As an after-dinner speaker--and as much of greatness as most of us conafter-dinner speaking counts for a great fidently expected that he would achieve. deal in the success of an English public Let it be said at once, on the other hand, man-he has never had an equal in Eng. that the public, so far from having lost land during my time. Then Lord Rose- faith in him, are even now turning their bery has delivered lectures or addresses eyes to him as to the one man who can in commemoration of great poets and be expected to bring England with sucphilosophers and statęsmen which may cess through her present difficulties at

have.

home as well as abroad. Lord Rosebery often consists of some half a dozen peers. is now in very much the same position as Now and again, during the course of a Lord Palmerston was at a great crisis session, there is got up what may be called during the Crimean War, when everybody a full-dress debate, when some great quessaw that somehow or other things were tion is disturbing the country, and the all going wrong, and everybody looked to peers think that they ought to put on the Lord Palmerston as the one man who appearance of being deeply concerned must be called upon to take his chance of about it, and some noble lord who has a putting them right again.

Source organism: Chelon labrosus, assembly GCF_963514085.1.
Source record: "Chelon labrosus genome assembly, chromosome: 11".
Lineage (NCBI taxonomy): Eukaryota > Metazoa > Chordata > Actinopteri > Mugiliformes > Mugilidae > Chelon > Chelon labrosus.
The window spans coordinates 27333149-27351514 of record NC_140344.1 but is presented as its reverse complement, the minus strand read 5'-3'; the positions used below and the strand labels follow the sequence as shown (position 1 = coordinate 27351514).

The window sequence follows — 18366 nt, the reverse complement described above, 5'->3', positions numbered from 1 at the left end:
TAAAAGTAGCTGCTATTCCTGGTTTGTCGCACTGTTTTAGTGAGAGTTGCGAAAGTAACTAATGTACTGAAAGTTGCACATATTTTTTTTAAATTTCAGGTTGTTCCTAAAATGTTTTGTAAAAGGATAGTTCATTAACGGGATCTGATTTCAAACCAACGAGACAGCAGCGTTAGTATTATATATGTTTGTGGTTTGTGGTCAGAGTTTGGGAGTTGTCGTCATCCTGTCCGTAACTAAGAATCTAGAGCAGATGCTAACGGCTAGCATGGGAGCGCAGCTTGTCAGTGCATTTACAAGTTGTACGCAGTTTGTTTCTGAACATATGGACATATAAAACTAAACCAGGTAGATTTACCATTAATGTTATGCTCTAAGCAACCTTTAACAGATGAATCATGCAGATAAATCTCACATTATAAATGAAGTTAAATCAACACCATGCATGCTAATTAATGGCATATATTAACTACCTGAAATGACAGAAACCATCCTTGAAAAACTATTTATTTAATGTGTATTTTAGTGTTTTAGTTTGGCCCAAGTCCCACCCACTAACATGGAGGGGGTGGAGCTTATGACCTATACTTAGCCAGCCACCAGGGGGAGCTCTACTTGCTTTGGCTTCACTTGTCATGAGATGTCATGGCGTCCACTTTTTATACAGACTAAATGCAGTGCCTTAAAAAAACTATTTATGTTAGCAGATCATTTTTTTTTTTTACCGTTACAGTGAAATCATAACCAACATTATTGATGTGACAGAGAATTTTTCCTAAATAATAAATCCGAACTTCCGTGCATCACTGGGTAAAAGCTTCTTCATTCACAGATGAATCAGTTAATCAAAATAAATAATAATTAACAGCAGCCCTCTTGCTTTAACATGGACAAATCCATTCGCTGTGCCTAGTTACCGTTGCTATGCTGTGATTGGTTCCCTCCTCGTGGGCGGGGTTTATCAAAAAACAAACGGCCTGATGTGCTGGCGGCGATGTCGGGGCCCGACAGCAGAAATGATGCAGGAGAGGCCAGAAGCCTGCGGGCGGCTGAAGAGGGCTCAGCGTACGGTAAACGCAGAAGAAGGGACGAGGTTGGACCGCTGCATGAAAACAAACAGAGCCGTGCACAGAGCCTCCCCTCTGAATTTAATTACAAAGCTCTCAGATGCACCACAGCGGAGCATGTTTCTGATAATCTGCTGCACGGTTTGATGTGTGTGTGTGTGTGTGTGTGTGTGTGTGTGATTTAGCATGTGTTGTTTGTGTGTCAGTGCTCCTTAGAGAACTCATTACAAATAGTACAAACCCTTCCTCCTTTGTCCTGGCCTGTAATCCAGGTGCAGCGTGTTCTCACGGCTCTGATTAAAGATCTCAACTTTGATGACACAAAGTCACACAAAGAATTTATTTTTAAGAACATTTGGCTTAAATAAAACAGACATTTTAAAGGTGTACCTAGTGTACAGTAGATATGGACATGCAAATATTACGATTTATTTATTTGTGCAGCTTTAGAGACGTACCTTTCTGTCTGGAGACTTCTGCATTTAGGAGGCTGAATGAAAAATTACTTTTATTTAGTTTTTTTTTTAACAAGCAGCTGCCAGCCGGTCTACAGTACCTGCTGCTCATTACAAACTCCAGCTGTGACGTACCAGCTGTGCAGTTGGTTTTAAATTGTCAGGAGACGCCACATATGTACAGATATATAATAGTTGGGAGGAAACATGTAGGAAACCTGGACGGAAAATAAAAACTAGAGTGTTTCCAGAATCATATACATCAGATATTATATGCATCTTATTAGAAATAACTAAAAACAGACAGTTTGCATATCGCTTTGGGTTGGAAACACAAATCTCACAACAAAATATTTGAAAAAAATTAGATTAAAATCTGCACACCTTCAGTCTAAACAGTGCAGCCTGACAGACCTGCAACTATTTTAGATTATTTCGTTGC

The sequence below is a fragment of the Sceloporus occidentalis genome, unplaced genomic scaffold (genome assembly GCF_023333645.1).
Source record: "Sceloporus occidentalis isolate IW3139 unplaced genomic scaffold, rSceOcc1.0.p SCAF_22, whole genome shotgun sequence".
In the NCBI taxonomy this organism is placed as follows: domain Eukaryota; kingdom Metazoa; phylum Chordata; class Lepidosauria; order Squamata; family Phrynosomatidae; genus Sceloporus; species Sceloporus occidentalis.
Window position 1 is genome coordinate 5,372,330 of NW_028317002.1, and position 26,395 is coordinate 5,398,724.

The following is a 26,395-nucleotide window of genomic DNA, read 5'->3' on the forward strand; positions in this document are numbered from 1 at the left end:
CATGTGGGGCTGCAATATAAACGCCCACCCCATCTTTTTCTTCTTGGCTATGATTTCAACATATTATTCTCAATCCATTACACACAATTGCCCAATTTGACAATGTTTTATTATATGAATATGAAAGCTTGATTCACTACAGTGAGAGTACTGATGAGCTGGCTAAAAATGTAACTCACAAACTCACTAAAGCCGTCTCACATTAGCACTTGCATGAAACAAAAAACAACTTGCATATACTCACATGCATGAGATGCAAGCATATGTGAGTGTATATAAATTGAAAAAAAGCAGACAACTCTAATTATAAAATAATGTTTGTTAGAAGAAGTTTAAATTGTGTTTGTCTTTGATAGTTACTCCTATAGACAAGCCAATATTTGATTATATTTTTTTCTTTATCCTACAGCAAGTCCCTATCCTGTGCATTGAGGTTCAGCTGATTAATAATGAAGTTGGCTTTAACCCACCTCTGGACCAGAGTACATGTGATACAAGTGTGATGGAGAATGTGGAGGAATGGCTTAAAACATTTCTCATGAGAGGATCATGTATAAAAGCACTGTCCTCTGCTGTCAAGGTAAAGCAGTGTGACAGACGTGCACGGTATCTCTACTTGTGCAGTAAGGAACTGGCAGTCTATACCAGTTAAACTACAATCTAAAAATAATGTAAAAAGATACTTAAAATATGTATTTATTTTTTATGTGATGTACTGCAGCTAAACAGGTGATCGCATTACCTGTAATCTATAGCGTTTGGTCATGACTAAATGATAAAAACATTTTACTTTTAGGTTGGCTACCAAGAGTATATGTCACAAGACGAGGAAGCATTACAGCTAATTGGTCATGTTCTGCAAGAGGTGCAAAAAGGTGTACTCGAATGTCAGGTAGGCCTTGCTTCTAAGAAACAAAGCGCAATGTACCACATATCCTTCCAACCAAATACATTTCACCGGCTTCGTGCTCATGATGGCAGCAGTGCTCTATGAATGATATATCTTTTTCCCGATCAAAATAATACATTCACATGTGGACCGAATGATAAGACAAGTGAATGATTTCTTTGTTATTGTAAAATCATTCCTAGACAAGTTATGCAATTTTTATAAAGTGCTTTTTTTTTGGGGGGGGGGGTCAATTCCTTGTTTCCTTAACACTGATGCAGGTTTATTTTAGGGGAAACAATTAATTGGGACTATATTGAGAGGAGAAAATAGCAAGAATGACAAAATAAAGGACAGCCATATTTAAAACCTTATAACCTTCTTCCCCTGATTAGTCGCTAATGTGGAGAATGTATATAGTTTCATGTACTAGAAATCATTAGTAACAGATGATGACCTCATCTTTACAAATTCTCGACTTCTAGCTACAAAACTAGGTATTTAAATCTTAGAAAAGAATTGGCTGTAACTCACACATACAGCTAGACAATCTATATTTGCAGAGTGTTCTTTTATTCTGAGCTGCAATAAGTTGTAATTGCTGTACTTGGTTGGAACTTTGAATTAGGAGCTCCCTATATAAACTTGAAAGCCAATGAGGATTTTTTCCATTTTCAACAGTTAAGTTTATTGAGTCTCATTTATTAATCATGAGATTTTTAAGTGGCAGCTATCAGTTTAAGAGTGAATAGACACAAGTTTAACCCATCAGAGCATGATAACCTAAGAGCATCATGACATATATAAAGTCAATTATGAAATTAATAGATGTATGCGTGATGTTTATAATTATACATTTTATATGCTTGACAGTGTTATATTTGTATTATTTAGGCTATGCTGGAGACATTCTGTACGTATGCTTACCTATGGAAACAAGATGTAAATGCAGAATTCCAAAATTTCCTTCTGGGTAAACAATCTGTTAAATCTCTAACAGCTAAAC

repute for wisdom or for eloquence gives I have been, perhaps, somewhat too notice of a formal motion, and then there hasty when I said that no counteracting is a lengthened discussion, and perhaps, spell had in any way marred the influence on some extraordinary occasion, the peers of the gifts which the fairies had so lav- may sit to a late hour and even take a ishly bestowed on Lord Rosebery. One division. But on such remarkable occastroke of ill fortune—ill fortune, that is, sions the peer who induces the House to for an English political leader—was cer- come together and listen to his oration is tainly directed against him. Nature must almost sure to be one who has had his have meant him to be a successful Prime training in the House of Commons and Minister, and yet fortune denied him a has made his fame as an orator there. seat in the House of Commons. He suc- Now, I cannot but regard it as a strikceeded to his grandfather's peerage at an ing evidence of Lord Rosebery's inborn early period of his life, and he had to fitness to be an English political leader begin his political career as a member of that he should have got over the dreary the House of Lords. He therefore discouragement of such a training-school, missed all that splendid training for po and should have practiced the art of po litical warfare which is given in the House litical oratory under conditions that might of Commons. It would not, perhaps, be have filled Demosthenes himself with a quite easy for an American reader to un- sense of the futility of trying to make a derstand how little the House of Lords great speech where nothing whatever was counts for in the education of fighting likely to come of it. Lord Rosebery, howstatesmen.